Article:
The site is secure being surrounded by a permanent fence and has a smooth clear system for entry and exit that has been refined over the years. Furthermore being on a main road on the edge of Asuncion access is not a problem.
I have been to a number of events there over the years and have only ever had a good experience.
The couple of football stadiums in Asuncion that also hold events are more modern with better facilities, but on the whole festival goers are happy to stand in a field.
With Covid shutting much of the world down for a couple of years all such activities came to a halt. So as the restrictions came to an end people looked forward to the return of touring bands and the chance to enjoy live music once more.
I have recently been to one of the first shows after the pandemic. As I knew there would be there was a large enthusiastic crowd there looking forward to listening once more to overseas bands.
That particular event was called Kilkfest and took the form of a two night festival spread over three days.
Due to the format and the weather I just attended the first night. As it happened all but one of the bands I wanted to see were playing on the first night, so that worked out fine.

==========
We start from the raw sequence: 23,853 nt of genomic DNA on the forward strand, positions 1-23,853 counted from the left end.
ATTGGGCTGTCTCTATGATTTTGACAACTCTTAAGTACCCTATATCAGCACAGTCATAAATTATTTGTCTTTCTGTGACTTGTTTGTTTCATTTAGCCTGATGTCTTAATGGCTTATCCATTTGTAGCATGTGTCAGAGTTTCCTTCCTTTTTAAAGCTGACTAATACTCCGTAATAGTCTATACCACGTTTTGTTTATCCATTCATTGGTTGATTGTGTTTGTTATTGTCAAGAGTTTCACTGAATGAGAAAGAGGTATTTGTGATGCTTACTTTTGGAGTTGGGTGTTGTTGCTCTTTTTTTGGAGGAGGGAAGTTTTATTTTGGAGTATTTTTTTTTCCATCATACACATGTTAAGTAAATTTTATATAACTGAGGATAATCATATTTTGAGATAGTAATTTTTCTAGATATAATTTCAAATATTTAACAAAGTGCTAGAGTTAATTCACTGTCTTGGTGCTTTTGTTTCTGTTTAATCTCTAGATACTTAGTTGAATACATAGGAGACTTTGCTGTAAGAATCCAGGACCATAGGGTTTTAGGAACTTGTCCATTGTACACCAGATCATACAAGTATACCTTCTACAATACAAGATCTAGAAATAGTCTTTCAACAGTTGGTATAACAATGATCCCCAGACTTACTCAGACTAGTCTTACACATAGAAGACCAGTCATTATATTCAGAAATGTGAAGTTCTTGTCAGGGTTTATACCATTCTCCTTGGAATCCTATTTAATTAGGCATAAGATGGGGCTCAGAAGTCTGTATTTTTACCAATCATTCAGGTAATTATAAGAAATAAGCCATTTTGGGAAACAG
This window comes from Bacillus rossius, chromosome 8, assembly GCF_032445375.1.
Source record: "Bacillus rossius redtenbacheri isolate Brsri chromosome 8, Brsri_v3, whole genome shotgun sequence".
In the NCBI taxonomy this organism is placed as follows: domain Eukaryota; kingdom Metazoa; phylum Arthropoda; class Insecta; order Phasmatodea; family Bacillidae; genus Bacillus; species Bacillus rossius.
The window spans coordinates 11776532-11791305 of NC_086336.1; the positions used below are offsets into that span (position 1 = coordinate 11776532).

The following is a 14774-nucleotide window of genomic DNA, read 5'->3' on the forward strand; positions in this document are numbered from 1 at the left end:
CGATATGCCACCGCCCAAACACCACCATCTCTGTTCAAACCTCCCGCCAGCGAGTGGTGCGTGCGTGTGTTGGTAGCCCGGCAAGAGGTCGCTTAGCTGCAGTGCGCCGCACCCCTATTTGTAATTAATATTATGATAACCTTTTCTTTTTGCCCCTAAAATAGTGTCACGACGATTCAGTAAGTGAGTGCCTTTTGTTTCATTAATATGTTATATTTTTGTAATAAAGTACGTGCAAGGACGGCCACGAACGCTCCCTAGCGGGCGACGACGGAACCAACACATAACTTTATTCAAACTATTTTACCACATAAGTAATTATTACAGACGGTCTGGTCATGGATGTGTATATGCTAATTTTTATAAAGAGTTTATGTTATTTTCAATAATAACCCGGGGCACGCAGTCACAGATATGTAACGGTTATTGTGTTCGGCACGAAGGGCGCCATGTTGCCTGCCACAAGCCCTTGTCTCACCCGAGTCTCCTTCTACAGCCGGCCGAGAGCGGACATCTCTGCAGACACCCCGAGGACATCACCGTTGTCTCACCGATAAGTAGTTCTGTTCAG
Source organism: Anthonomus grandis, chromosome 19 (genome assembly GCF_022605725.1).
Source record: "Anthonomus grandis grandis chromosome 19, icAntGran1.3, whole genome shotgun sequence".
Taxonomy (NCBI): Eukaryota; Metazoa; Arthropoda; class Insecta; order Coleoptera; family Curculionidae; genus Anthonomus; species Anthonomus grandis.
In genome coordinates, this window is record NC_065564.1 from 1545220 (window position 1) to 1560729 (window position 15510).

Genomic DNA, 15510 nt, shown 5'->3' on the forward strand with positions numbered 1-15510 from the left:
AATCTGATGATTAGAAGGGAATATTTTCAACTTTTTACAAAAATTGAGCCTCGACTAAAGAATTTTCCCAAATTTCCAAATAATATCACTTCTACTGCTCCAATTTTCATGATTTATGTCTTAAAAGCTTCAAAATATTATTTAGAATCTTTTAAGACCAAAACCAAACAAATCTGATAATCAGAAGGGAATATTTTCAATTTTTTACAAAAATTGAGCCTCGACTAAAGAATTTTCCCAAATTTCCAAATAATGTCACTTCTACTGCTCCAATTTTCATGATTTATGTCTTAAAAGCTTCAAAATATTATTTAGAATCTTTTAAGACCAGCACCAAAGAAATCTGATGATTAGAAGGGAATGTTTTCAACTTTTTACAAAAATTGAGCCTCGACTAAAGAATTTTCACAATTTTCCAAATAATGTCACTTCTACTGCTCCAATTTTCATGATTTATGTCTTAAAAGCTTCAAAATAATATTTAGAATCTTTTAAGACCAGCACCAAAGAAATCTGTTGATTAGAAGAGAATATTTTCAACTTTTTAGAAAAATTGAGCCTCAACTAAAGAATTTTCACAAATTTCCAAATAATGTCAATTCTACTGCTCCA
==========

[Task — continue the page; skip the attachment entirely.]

I would have also needed to stay in a hotel for three days for two nights out. That only the most expensive hotels had rooms available for all three nights persuaded me that staying for just the one night would be best. Furthermore the heavy rain forecast for the final night was not at all appealing.
So in the end I headed into Asuncion for just one night. Not having to pay for those extra nights I found a comfortable mid range one rather than somewhere cheap and basic.
Whilst the selection of hotels worked out just fine I was not so lucky with the weather. It started to rain soon after I arrived in Asuncion and did not stop until early evening.
I was able to head out in the dry but before I arrived it returned and I was soon soaked. It would be another hour or two before the rain finally stopped and by then it would have been difficult to be much wetter, also through the passage of thousands of festival goers much of the grass had turned to soft mud.
I was not though going to let a little bit of mud and water spoil my night out.
There were two stages set up in the Jockey Club to allow music to be played continually. One stage would be reset whilst a band play on the other.
Between the two stages I listened to several band but it was the two headlining acts who were both playing on the larger of the two stages that I had come to see. Thankfully by the time the first of them began their set the rain had finally stopped.
Those were both international bands taking their festival tour around South America and making a stop off in Paraguay along the way.
The first of them was Interpol and the other The Arctic Monkeys. Both played good sets in front of an enthusiastic audience. I may not have been right at the front but I was certainly far nearer the stage than I would have been able to be at a European festival.
It was getting towards 1am when The Arctic Monkeys set drew to a close and I headed back to my hotel having had a fine night out looking forward to my next opportunity to listen to some live music.